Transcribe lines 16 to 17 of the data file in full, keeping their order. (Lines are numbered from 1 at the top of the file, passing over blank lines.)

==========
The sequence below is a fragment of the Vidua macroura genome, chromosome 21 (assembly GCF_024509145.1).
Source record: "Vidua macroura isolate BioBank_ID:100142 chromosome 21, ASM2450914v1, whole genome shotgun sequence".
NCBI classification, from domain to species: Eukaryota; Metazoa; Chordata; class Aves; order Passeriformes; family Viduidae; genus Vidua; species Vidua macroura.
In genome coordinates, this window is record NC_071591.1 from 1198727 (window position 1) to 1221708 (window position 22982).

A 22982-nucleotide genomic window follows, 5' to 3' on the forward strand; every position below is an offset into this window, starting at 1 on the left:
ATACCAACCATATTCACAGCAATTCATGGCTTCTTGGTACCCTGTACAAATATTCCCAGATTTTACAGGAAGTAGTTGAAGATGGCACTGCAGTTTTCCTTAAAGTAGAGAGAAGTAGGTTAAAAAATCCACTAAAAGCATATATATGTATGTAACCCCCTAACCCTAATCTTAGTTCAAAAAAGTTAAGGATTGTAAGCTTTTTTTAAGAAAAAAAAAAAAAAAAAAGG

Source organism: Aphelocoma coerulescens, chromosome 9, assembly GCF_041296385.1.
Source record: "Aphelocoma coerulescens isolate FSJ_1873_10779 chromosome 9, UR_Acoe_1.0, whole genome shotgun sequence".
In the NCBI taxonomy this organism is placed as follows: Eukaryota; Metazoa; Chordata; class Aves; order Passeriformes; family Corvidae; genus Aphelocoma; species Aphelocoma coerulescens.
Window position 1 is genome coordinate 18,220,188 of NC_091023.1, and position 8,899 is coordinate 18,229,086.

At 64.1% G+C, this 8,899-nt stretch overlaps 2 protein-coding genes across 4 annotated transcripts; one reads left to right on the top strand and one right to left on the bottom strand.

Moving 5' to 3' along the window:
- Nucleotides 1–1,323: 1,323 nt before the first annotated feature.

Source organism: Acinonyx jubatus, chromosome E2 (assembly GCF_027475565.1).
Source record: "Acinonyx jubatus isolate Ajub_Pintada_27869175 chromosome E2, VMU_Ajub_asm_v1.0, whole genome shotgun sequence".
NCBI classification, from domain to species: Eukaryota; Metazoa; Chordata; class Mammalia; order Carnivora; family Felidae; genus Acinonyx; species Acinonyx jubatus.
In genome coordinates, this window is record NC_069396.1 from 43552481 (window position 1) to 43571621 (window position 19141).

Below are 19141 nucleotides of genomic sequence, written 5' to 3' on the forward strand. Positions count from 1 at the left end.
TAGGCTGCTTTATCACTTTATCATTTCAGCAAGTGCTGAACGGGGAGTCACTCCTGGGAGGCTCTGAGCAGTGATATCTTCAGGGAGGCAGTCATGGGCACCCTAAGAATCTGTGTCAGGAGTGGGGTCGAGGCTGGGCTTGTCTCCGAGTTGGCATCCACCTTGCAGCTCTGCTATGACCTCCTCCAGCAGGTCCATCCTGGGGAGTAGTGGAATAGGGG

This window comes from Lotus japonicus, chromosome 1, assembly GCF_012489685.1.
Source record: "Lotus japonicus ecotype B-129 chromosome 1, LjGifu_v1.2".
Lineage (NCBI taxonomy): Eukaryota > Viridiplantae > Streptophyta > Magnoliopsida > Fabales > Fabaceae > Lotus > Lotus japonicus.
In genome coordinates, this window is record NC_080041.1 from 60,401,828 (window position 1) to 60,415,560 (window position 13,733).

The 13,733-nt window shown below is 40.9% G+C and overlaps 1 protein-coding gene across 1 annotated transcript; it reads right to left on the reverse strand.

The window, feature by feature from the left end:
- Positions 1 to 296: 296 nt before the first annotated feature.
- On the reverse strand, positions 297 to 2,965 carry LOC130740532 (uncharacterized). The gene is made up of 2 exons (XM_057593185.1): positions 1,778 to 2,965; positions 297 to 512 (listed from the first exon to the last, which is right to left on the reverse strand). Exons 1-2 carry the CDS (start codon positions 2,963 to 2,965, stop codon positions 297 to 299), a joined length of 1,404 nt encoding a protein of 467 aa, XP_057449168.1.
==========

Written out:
NCBI classification, from domain to species: Eukaryota; Metazoa; Chordata; class Mammalia; order Carnivora; family Felidae; genus Acinonyx; species Acinonyx jubatus.
In genome coordinates, this window is record NC_069396.1 from 43552481 (window position 1) to 43571621 (window position 19141).